In a move being hailed by as "clever" by some and "creepy" by others, Amazon is moving to make the AI that powers Alexa just a little more sensitive to consumers' needs.
And, as it turns out, a little more empathic, or at least apologetic, as well.
According to a source familiar with Alexa, or the Amazon Echo, AI researchers are developing better natural-language-processing capacity such that Alexa won't just understand the words customers are using - "she" will also hopefully also be able to learn to read the tone that lies behind them as well.
The theory goes as follows: Alexa is designed to learn more about the consumer the more the consumer uses the product. A user who lives in Boston will deal with an Alexa who knows that fact when he asks about how the Red Sox are doing. A user whose favorite thing is listening to Taylor Swift will teach Alexa about her preferences about music in general.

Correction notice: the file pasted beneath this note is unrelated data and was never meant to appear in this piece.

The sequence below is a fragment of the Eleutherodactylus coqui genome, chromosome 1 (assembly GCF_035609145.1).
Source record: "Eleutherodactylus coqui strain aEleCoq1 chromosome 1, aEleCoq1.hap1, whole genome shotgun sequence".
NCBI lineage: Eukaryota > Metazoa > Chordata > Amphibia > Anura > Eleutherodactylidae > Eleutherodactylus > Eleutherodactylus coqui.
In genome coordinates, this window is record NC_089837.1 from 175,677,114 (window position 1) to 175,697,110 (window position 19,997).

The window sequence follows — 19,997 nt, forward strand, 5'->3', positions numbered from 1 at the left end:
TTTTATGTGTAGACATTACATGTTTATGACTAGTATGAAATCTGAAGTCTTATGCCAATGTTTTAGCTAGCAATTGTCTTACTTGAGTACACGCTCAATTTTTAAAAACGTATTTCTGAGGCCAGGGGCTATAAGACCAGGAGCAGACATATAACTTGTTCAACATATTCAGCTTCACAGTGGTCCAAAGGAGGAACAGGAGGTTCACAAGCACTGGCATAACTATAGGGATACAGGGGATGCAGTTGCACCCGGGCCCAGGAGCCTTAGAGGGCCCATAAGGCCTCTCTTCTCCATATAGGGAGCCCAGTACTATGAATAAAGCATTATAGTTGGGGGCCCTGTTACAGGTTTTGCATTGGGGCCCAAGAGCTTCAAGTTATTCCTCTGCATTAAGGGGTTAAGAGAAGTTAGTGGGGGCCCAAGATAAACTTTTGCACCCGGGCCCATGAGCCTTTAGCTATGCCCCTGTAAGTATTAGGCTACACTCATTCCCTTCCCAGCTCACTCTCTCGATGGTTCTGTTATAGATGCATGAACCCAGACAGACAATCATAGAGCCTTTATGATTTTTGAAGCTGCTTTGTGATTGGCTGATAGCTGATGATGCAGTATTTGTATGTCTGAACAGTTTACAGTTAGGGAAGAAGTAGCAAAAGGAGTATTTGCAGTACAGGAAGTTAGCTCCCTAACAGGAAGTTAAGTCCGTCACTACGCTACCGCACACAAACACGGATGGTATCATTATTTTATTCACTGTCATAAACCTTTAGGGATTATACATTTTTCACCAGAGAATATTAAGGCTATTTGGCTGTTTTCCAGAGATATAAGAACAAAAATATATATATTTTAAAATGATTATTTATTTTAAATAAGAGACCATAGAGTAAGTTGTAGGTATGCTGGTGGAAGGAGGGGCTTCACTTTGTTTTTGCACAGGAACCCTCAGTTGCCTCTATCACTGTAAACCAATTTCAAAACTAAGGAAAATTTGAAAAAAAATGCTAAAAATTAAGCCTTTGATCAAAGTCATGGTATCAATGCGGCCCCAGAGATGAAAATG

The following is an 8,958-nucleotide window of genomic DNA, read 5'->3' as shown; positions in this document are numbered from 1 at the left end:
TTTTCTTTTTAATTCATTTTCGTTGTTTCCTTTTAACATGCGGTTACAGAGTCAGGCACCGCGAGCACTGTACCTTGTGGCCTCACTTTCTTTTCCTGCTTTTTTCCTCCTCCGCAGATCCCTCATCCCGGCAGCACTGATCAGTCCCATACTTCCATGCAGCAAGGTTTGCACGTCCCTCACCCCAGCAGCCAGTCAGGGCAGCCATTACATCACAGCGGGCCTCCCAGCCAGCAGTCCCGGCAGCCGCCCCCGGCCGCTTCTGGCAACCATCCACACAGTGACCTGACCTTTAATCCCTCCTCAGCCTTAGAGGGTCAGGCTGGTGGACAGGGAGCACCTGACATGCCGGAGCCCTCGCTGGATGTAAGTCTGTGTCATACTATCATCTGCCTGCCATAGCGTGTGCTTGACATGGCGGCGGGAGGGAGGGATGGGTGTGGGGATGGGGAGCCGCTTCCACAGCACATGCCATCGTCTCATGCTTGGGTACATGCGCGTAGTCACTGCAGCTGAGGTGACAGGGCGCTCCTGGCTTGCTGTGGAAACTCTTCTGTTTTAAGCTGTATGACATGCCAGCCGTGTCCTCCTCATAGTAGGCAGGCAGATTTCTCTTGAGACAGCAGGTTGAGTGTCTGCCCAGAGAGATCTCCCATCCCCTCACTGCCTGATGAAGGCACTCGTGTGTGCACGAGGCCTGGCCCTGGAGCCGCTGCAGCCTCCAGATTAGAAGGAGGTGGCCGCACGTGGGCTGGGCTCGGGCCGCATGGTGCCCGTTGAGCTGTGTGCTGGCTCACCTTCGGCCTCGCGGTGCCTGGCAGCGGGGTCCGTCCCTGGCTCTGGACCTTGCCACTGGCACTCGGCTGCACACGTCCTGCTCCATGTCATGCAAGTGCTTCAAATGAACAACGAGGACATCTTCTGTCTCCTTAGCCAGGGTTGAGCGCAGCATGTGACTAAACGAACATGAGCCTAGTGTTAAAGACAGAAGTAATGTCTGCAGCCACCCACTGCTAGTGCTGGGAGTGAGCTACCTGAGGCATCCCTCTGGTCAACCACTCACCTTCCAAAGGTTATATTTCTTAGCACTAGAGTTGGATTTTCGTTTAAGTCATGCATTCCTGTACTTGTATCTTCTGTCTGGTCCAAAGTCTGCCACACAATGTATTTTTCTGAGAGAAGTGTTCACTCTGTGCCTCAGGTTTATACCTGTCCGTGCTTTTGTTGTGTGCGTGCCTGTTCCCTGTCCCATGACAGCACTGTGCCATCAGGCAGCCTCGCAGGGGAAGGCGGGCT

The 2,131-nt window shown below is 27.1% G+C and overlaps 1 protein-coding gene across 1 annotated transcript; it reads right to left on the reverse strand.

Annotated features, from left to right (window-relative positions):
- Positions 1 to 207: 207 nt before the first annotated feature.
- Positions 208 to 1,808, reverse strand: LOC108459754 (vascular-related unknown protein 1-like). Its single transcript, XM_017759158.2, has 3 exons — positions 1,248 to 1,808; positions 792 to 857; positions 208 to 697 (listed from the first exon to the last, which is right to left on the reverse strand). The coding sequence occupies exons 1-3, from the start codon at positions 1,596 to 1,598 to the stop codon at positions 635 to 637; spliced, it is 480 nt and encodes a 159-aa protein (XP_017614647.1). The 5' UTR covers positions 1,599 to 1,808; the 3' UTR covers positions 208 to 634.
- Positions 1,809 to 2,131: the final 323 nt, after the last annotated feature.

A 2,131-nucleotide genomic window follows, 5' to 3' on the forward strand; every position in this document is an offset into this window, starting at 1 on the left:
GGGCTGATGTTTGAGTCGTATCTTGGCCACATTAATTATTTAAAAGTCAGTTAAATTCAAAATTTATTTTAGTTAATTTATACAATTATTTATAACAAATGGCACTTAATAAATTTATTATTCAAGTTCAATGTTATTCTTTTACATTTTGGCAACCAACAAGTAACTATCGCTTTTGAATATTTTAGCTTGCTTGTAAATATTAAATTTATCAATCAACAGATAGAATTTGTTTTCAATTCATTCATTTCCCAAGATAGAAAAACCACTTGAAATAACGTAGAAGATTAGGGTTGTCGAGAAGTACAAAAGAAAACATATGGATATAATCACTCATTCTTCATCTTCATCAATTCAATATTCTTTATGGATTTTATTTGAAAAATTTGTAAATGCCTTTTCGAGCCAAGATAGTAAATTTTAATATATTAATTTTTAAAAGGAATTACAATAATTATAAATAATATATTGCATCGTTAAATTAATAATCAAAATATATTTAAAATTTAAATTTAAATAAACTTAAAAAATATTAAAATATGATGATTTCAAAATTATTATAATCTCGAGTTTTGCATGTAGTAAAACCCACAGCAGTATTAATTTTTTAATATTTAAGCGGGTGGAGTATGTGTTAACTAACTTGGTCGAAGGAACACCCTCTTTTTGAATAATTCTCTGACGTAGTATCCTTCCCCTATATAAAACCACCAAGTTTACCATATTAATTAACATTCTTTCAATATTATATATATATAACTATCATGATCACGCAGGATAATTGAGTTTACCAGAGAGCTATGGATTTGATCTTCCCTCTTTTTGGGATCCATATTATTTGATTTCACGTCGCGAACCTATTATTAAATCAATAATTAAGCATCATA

But Amazon recognizes that AI makes mistakes, and that more mistakes will be made early on. And normal humans don't take being denied by AI well, as evidenced by every person that ever yelled at their car for failing to connect a call correctly.
Alexa's marketplace is getting increasingly common, and Google's Echo competitor is already generating a lot of buzz for being that much smarter and better with human being's voice commands. Despite the fact that said competitor is mostly a rumor at this point, if Echo can't do better, well, at least it can apologize for when it is worse.